We have written several times here over the last few years about data minimization being an important part of an effective cybersecurity program.  For most companies, the total amount of data that they control grows substantially each year, and more data generally creates more data protection risks.  Companies that have implemented effective data minimization programs are careful to collect only the data that they are likely to use, and routinely get rid of old data that they no longer need, thereby significantly reducing their data protection risks.  A recent enforcement action by the Berlin Data Protection Commissioner echoes recent U.S. regulatory developments in suggesting that companies without data minimization procedures face not only increased cybersecurity and privacy risks, but also regulatory risks—ones that can lead to penalties even when they don’t lead to a specific cyber incident.  In other words, data minimization is becoming a stand-alone regulatory obligation, in addition to being a key component of cybersecurity best practices.

On October 30, 2019, the Berlin Commissioner for Data Protection and Freedom of Information fined Deutsche Wohnen SE, a German real estate company, 14.5 million Euros for violating Article 5 of the General Data Protection Regulation (“GDPR”), which mandates that the processing of personal data shall be “adequate, relevant, and limited to what is necessary in relation to the purposes for which [data] are processed.”  Specifically, the Commissioner determined that Deutsche Wohnen SE used an archive system to store of tenants’ personal data that it no longer needed, which included old salary and bank statements, as well as tax, social security and health insurance data.  These infringements were identified during an on-site inspection in June 2017 and despite explicit recommendations issued after the authority’s visit, Deutsche Wohnen apparently did not remediate the deficiencies by the time of its next inspection in March 2019.  Consequently, the supervisory authority issued a fine for the period between May 2018, when GDPR came into force, and March 2019.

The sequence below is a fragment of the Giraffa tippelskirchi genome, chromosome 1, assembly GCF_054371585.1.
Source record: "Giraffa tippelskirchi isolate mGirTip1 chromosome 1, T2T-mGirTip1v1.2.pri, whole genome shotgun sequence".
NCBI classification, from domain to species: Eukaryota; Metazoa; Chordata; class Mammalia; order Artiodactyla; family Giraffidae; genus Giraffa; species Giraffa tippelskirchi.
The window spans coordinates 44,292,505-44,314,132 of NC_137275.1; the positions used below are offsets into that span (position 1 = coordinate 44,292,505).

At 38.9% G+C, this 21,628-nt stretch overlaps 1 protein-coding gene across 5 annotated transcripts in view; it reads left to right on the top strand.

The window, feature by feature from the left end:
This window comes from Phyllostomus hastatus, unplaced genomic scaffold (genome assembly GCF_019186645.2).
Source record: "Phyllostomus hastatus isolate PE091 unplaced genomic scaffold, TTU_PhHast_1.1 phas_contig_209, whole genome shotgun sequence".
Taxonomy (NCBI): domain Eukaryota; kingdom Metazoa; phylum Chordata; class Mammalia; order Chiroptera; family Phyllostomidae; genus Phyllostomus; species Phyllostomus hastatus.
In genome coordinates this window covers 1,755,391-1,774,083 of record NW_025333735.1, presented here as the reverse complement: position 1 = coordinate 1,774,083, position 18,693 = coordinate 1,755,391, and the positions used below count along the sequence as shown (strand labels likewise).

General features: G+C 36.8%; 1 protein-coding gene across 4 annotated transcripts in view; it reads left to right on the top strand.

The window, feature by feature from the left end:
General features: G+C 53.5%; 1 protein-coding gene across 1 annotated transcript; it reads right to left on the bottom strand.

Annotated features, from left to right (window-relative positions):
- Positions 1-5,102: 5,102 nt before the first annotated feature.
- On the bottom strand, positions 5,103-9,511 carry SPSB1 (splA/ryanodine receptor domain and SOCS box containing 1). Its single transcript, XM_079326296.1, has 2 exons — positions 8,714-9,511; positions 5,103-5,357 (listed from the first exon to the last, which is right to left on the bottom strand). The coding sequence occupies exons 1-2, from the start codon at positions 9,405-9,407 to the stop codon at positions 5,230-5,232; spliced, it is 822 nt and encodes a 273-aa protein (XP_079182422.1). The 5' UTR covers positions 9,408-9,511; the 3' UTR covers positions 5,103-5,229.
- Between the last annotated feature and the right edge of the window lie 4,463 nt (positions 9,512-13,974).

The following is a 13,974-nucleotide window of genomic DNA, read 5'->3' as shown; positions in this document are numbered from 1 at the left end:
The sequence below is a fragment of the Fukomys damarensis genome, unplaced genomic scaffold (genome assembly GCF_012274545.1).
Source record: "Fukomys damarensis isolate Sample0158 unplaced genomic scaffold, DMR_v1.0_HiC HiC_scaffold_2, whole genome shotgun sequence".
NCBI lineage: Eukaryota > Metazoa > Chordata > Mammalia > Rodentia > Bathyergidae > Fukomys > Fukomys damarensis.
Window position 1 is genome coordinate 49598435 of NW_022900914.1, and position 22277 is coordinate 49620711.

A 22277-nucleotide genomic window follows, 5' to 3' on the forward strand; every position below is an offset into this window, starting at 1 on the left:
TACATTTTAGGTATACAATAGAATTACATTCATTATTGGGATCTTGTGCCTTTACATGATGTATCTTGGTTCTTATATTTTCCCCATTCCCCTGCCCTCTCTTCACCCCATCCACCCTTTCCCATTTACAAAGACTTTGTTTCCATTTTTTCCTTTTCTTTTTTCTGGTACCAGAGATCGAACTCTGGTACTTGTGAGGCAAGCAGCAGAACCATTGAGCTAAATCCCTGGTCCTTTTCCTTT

There are two particularly noteworthy aspect of this action.  The first is the imposition of a substantial fine without evidence of any harm to the data subjects.  The fact that there was no misuse of the unneeded personal data was only viewed as a mitigating factor in determining the “effective, proportionate and dissuasive” fine amount, which was approximately half the upper legal limit of the company’s 4% annual turnover.  The second is that there is no suggestion that the company should not have collected this data in the first place.  Rather, it was fined for not getting rid of data that it rightfully possessed, but no longer needed—a criticism that can be made of many companies’ data management programs.  Deutsche Wohnen has filed an appeal against the enforcement action.

European regulators are not alone in treating data minimization as a stand-alone obligation. As we have previously discussed here, the New York Department of Financial Services Cybersecurity Regulations mandate that regulated entities maintain a data minimization program that includes procedures for the secure disposal of any nonpublic information that is no longer necessary for business operations and does not need to be maintained because of a legal or regulatory obligation.  And regulators in other states, particularly in the insurance industry, have also implemented rules mandating data minimization for regulated entities.  At the federal level in the U.S., the FTC has used its authority under Section 5(a) of the Federal Trade Commission Act, 15 U.S.C § 45(a), to sanction companies, including most recently InfoTrax Systems, L.C. on November 12, 2019, for (among other deficiencies) “fail[ing] to have a systematic process for inventorying and deleting consumers’ personal information . . . that is no longer necessary.”